Venezuela quietly lobbied Nepal's ruling party to release a strong statement condemning the US and its allies, sources sayA group of ruling party leaders told the Post that they were not sure whether Dahal had had prior discussions with Oli before issuing the statement, which is in line with the position China, Russia and a number of other countries have maintained on Venezuela, criticising the role of the US and its allies.
A statement by a top leader of the ruling Nepal Communist Party on Venezuela has become an albatross around the government's neck, as Foreign Ministry officials scrambled on Sunday to form an official position on the unfolding political crisis in the Latin American nation.
The statement issued by Pushpa Kamal Dahal on behalf of the ruling Nepal Communist Party (NCP) on Friday categorically denounced what it called the United States and its allies’ “intervention in the internal affairs of the Bolivarian Republic of Venezuela with the intention of increasing violence by dividing the people and challenging democracy, sovereignty and peace.”
Since it was first published, the statement has triggered a debate over whether it is the official position of the KP Sharma Oli administration.
In an interview with the Post on Sunday, Foreign Minister Pradeep Gyawali said the government would clarify its position on the latest political crisis in Venezuela “at an appropriate time”.
“We are collecting information on what is happening in Venezuela. There is no need to make a position immediately,” Gyawali said, but stopped short of elaborating the statement issued by a co-chairman of his own party.
Dahal’s statement came out at a time when Oli, Gyawali and other senior government officials were in Davos, Switzerland to participate in the World Economic Forum.
Upon his return on Saturday, Oli told reporters at the Tribhuvan International Airport that he was unaware of any statement issued by his party—and co-chairman for that matter—on Venezuela’s political crisis. He refused to comment further on the statement, saying that he had only heard about it upon arriving in Kathmandu.
Immediately after the NCP issued the statement, the US Embassy in Kathmandu requested clarification on Friday from the Foreign Ministry whether the release reflected the official position of the government of Nepal. The US mission also said that it was looking forward to a response.
When Juan Guaidó, the president of the National Assembly of Venezuela, proclaimed himself the country's interim president on January 23, Washington was quick to throw its weight behind him, recognising him as the new head of the state. The dramatic event took place just days after Nicolas Maduro was sworn in for a second six-year term in office following the controversial elections in May.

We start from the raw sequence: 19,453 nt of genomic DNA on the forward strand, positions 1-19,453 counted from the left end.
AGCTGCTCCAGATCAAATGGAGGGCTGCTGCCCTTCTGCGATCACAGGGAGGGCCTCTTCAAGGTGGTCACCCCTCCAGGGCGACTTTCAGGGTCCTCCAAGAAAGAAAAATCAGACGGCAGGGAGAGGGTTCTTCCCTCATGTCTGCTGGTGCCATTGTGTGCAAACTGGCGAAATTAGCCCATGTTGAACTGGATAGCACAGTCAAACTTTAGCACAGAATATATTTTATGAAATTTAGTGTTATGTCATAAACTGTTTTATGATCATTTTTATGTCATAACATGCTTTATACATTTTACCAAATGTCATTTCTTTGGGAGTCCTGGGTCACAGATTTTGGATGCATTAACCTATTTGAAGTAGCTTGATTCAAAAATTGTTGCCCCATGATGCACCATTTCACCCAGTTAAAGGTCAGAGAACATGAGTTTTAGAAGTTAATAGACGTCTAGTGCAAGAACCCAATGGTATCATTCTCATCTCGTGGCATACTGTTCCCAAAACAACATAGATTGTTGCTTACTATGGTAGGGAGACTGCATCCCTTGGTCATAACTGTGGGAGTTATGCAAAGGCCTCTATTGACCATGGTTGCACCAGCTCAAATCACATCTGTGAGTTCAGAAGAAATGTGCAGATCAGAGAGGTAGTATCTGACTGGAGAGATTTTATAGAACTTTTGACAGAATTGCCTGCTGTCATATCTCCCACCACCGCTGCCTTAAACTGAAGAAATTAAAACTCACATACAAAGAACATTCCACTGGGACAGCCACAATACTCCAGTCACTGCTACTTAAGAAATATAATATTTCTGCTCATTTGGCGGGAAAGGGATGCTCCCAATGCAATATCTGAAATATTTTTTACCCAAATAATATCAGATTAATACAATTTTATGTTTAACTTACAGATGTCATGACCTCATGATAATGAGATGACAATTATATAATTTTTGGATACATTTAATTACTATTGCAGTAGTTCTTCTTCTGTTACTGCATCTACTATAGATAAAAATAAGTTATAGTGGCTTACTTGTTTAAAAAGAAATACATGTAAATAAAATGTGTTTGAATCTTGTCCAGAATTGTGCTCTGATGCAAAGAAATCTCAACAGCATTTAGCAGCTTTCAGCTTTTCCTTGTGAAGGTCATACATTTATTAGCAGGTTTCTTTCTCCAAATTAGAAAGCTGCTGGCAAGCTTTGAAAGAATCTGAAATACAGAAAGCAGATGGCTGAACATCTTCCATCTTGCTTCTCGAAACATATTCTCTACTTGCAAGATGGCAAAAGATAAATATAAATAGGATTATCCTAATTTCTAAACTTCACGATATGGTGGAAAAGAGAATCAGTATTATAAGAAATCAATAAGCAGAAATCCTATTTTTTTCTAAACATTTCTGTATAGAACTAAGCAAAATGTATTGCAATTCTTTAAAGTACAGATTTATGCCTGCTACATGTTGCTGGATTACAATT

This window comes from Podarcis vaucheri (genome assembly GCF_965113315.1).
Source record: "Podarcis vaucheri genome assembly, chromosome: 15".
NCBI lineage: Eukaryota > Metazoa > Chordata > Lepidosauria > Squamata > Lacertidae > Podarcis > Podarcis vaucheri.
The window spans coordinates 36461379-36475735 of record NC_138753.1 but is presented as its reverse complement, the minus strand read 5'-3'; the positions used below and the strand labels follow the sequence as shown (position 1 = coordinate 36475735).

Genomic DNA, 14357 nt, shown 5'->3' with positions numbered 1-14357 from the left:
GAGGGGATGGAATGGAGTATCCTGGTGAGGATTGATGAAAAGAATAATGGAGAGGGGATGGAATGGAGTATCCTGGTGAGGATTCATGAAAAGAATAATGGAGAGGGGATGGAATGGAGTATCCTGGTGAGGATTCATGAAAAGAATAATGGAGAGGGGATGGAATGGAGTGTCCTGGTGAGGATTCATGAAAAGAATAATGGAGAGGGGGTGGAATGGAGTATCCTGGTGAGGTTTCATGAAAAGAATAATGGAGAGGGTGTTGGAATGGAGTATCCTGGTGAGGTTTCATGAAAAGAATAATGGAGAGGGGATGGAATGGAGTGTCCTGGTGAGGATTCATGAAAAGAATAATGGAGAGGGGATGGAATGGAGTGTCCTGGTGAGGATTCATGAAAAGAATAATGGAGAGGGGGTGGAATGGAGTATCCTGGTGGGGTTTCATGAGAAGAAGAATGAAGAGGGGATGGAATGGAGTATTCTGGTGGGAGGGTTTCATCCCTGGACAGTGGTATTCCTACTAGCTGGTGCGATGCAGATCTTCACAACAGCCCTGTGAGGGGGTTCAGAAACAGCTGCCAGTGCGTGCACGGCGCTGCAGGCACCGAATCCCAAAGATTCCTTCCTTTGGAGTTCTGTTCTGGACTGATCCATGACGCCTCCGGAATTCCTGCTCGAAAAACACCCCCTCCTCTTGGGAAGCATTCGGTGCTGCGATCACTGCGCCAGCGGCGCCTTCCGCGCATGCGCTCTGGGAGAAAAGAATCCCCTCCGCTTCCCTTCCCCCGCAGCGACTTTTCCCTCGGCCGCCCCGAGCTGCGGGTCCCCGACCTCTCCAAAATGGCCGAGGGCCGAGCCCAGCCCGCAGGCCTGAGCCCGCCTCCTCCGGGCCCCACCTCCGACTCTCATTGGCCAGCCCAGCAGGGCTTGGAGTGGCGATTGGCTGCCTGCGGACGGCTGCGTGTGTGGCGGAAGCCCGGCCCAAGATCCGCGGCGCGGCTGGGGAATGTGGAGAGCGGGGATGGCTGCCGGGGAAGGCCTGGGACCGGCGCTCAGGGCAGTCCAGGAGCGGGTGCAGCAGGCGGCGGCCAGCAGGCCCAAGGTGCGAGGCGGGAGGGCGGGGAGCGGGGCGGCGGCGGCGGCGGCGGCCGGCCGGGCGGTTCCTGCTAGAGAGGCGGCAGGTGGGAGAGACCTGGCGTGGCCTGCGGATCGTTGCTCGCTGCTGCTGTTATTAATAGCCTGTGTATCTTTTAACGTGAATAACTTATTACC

Maduro, who has long accused Washington of trying to unseat him, responded by setting a 72-hour deadline for the US diplomats to leave the country.
On Saturday, US Secretary of State Mike Pompeo, while addressing the United Nations Security Council in New York, said that it was now time for countries to “pick a side” on Venezuela after Washington recognised Guaidó as the nation’s head of state. He also urged countries to disconnect financially from Maduro’s government.
What prompted Dahal to issue an official statement on the Venezuela crisis is still unclear, but some leaders from the ruling party say it was done at the behest of a “strong lobby group” from Venezuela that requested Nepal’s ruling party to support its democratically elected leader.
A group of ruling party leaders told the Post that they were not sure whether Dahal had had prior discussions with Oli before issuing the statement, which is in line with the position China, Russia and a number of other countries have maintained on Venezuela, criticising the role of the US and its allies.
Balram Baskota, one of the ruling party leaders who visited Venezuela during Maduro’s oath-taking ceremony, said Dahal himself drafted the statement. Baskota had met Dahal on Friday before the statement was made public.
“I visited Venezuela for Maduro’s oath-taking ceremony. But I did not lobby with Dahal to issue the statement,” Baskota told the Post over the phone. “However, similar statements were issued by other communist parties in India, Bangladesh and other countries.”
The statement released on Friday calls the Trump administration’s move “an unacceptable intrusion” in the country’s internal affairs and an “attempt of imperialist coup.” “The US has been trying to create chaos and violence putting inhuman economic sanctions and threatening military intervention in Venezuela since last decade,” it continues.
The initial draft of the statement, which the Post saw a copy of, however, did not have the name of any country and it had simply called on all to respect all parties to uphold the democratically-elected government. “This was drafted by a member of the publicity department of the ruling party,” an NCP leader told the Post.
But the statement that came into public domain had several changes, which took place, according to the sources, after strong lobbying from the Venezuelan side. Terms such as “denounce”, “imperialist” and “democratically elected” were added later, one ruling party leader who asked to stay anonymous told the Post.
Foreign Ministry officials said Nepal’s Embassy in Brazil, which is accredited to look after Venezuela, has been asked to send updates on the political situation in Caracas.
But Foreign Ministry officials would not confirm whether they had responded to the request of the US Embassy in Nepal, asking to clarify whether the ruling party’s statement on Venezuela was the official position of the government of Nepal.